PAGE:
The fixed crossover point of 500 hz pretty much says all it has to say. I'm hoping they traded user adjustment off for quality of filter. I won't be too hard on them though (can you even kick a ghost?) as it appears as if crossover point is adjustable via swapping out plug in modules. Or at least would be, were there plug in modules available.
Dig the logo.
Gutshot. I've made a mental note to crack the shell on another active crossover from that general era for comparison, to sum it: this build quality puts it to shame. Installer adjustments are available on the interior (note the sneeze guard over the power section), which I find really cool. One can only conclude that the customers were invited, nay, encouraged to crack the unit open and ogle the guts. Good on you, Quanics, good on you. The design philosophies requiring responsibility of the end operator are always the first to go, and no, we're not a stronger people because of it.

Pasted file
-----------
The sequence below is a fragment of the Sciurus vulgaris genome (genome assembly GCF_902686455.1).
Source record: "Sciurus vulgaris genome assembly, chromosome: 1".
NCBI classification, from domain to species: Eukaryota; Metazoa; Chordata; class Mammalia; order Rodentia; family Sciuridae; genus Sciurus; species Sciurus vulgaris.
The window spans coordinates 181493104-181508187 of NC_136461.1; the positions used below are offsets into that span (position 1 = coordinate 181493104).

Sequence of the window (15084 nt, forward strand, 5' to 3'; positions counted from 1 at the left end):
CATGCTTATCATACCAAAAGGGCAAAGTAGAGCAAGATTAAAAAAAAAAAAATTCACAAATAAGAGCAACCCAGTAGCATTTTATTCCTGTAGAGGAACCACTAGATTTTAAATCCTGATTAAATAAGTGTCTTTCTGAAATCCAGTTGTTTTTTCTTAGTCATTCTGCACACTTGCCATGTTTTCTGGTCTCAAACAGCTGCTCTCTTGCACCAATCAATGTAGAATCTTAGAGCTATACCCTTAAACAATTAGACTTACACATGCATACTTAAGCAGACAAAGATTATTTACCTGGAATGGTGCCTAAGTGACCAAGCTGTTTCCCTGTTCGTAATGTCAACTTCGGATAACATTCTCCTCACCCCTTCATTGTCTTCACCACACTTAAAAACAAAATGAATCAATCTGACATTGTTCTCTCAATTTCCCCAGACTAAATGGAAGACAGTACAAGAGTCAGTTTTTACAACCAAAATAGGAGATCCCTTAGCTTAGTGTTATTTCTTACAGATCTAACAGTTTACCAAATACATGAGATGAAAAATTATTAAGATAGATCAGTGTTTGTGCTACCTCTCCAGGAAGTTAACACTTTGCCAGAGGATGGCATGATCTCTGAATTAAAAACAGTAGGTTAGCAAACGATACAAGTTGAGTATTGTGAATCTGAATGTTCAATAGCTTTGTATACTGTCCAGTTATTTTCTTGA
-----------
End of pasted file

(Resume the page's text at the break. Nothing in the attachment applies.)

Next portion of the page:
Bit of a close up on actual filter module (that I am betting would be simple enough to DIY should I decide my life isn't complete without say, a 606 hz crossover point; which is honestly probably not going to happen). Level range selection is an interesting touch.
I guess I need to dive into the Sound Workshop crossover for a little comparison now, as I recall it needs a channel output addressed, so perhaps I can actually accomplish something as well!